>> to test it on one of the above mentioned systems. Of course, I can
>> simply disable these tests, but I would not like to do so w/o good reason.
>>
>> If there is a connection to a bug fix to integrate(), with NEWS item
>>
>>     "integrate() reverts to the pre-2.12.0 behaviour.  (PR#15219)",
>>
>> then I do not understand what this pre-2.12.0 behavior really means.
>>
>> Thanks for any help or a hint to what shall be changed.
>
> You can see the bug report here:
>
> https://bugs.r-project.org/bugzilla3/show_bug.cgi?id=15219
>
> It concerns the behaviour of integrate with a small error tolerance.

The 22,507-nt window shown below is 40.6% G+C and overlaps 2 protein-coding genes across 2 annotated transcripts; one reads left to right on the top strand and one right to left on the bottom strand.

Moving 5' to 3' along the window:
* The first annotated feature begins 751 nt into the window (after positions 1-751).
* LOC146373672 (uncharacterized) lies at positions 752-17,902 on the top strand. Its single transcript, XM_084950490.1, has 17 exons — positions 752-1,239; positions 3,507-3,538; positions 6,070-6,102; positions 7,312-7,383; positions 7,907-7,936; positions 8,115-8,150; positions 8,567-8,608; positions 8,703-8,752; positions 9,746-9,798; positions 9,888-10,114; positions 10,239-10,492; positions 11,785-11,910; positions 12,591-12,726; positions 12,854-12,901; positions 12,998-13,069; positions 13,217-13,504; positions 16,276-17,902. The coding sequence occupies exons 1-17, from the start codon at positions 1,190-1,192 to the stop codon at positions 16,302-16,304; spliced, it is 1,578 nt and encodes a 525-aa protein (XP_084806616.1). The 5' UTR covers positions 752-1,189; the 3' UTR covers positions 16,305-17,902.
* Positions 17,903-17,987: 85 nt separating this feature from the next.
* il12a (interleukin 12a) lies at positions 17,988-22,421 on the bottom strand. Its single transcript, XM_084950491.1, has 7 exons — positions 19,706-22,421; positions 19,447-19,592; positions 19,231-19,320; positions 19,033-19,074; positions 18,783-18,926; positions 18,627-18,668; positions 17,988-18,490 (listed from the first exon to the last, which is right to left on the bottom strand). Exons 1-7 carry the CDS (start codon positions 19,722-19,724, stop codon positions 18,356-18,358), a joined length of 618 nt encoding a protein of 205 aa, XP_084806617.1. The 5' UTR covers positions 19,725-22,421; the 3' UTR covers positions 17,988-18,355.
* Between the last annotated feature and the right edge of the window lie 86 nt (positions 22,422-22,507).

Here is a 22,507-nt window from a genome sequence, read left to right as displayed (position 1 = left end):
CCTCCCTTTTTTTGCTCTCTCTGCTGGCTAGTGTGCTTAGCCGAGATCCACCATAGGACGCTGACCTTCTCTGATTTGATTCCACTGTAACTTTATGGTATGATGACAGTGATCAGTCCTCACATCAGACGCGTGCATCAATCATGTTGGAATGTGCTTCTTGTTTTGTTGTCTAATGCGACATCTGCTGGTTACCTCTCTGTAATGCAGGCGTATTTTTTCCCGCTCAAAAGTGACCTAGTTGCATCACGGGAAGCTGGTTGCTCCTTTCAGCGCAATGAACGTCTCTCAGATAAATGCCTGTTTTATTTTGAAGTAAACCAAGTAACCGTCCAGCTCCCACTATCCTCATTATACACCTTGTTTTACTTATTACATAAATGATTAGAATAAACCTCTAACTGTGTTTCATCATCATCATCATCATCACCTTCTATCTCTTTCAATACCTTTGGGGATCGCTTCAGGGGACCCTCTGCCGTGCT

> From 2.12.0 to 3.0.1 integrate was not working correctly with small
> error tolerance values, in the sense that small values did not improve
> accuracy and the accuracy was mis-reported.
>
> The tolerance in your example (1.5e-8) is considerably smaller than
> the default (1.2e-4). My guess is that the rounding error always
> existed but was not detected due to the bug.  You might try a larger
> tolerance. I have tested your example and increasing the tolerance to
> 1.5e-7 removes the error.
>
> Martyn
>
>
>> Hans W Borchers
>>
>> PS:
>> This kind of tricky definition in function 'fn' has caused some
>> discussion on this list in July 2009. I still think it should be
>> allowed to proceed in this way.
>>
>> ______________________________________________
>> [hidden email] mailing list
>> https://stat.ethz.ch/mailman/listinfo/r-devel
>
> ----------------------------------------------------------------------
> - This message and its attachments are strictly
> confiden...{{dropped:8}}